I know the thought of more school must make you cringe, but what about law school - or even cooking school? Something with job placement at the end of it! I've often thought that if I couldn't find a position in academia that I'd go to a culinary institute somewhere...

I, too, hope it's your year, Sis - but it's such a shitty market that I can't in good conscience tell you not to try again next year as well - you could get a job working for the man and just check out the job listings next year and see if you want to give it another go...

All I can do is give a bloggy-hug and beg you to keep us updated when anything develops.


Anonymous said...

Delurking to say: one industry to hire PhDs is textbook publishing (Bedford/St Martins, Pearson, Cengage, and McGraw Hill are the biggies. I think Bedford is especially inclined to hire PhDs.)

That being said, I very much hope that this is, indeed your year. Sorry that this is such a painful process.

Anonymous said...

I'm intrigued by the Rule of Four -- although I think it's dangerous to use the 4 undergraduate years as a measure for *anything* else in life.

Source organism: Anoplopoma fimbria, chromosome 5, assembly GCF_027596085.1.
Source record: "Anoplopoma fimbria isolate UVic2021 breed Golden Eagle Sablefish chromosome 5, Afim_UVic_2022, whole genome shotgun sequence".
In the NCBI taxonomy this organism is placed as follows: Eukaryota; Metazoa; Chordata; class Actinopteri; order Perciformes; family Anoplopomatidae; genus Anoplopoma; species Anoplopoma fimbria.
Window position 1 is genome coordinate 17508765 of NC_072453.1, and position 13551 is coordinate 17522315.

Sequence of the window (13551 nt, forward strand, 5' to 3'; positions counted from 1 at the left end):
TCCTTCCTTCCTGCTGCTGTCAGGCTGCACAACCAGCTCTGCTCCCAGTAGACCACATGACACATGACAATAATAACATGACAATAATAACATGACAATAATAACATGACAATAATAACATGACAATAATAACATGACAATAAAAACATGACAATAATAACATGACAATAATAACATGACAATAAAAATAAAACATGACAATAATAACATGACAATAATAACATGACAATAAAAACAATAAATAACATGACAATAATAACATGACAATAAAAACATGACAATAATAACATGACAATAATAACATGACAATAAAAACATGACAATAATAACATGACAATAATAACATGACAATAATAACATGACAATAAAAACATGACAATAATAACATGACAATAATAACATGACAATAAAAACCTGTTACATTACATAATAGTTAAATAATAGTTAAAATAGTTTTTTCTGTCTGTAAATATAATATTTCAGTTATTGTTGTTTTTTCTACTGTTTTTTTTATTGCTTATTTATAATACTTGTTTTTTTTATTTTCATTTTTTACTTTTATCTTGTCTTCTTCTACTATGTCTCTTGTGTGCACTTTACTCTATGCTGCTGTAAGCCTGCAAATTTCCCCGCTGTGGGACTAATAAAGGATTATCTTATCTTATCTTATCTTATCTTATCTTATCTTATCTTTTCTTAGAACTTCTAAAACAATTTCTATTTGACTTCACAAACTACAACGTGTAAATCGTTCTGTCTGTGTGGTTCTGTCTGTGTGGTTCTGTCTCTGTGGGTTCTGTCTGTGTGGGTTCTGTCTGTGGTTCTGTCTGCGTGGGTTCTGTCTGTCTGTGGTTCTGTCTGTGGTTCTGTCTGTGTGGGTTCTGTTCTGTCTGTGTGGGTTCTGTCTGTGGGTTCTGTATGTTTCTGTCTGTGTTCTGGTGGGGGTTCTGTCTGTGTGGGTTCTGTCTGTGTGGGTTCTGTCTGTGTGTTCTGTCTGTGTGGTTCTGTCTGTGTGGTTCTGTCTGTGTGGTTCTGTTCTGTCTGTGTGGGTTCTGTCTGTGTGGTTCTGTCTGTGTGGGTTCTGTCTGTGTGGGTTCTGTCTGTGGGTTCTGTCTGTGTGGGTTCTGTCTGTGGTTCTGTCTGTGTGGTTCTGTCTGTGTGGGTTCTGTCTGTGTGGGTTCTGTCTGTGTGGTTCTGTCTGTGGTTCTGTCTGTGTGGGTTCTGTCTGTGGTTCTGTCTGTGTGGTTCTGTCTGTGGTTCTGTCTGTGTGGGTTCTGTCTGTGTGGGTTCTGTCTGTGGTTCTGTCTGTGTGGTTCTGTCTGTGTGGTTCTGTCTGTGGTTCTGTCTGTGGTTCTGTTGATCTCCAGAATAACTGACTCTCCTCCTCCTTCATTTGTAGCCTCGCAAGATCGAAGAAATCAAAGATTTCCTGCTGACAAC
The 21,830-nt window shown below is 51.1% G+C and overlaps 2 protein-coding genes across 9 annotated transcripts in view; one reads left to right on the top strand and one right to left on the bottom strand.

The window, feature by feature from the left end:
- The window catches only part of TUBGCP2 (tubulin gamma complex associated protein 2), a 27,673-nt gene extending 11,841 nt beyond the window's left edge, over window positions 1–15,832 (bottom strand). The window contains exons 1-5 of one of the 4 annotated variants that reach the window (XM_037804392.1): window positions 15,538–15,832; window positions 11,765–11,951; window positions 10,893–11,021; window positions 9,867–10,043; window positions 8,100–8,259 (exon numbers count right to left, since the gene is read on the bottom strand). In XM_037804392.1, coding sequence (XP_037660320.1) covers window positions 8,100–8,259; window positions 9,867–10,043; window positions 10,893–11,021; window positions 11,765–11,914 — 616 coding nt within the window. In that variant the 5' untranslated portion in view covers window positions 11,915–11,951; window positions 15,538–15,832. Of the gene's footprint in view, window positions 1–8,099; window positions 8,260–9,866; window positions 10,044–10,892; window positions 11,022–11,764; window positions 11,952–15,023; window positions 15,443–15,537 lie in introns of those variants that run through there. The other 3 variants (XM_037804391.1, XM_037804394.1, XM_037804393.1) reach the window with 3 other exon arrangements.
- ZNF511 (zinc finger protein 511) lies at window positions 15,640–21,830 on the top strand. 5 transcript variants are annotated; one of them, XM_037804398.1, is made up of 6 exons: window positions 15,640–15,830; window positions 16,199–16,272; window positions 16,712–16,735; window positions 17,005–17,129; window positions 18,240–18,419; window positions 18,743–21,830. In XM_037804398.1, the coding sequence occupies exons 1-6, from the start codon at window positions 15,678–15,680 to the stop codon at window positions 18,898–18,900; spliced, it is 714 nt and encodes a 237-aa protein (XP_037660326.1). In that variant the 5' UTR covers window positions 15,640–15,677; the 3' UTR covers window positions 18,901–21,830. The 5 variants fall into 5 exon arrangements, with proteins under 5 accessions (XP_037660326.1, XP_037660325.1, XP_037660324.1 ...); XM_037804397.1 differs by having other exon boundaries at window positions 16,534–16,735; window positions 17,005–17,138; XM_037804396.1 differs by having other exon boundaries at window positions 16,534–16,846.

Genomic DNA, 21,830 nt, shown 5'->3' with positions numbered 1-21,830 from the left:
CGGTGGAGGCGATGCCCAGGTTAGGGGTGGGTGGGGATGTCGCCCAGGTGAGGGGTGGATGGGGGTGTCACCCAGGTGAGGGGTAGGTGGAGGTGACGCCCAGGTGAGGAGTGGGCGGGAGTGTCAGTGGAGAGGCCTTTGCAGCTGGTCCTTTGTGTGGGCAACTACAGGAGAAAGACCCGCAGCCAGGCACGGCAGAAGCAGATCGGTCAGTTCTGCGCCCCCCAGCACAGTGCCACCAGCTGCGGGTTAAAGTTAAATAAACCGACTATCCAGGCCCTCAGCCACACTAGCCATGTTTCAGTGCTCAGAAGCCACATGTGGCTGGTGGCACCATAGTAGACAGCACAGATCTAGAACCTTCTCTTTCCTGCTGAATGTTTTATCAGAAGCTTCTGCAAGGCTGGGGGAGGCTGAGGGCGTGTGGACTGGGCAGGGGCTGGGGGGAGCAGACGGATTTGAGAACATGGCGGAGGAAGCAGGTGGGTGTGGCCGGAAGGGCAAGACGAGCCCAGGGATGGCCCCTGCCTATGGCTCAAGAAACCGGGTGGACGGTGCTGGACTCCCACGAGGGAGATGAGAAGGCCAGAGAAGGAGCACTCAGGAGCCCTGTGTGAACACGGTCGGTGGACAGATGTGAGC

I also think that while the Rule of Four may be the right choice for you (i.e., only hit the job market 4 years), it isn't necessarily the right one for others. I know of one person who finally landed an amazing tenure track job on her SIXTH year on the market. I'm not relating this as encouragement for staying on the market -- I think it's really risky, especially in this economy. Plan B is probably the much wiser choice -- but just to say, it's different for everybody. Just as the "Get a PhD, Land a Great Job" model rarely works out for anyone -- so too do you have to craft your own new direction.

I've got my fingers crossed for you!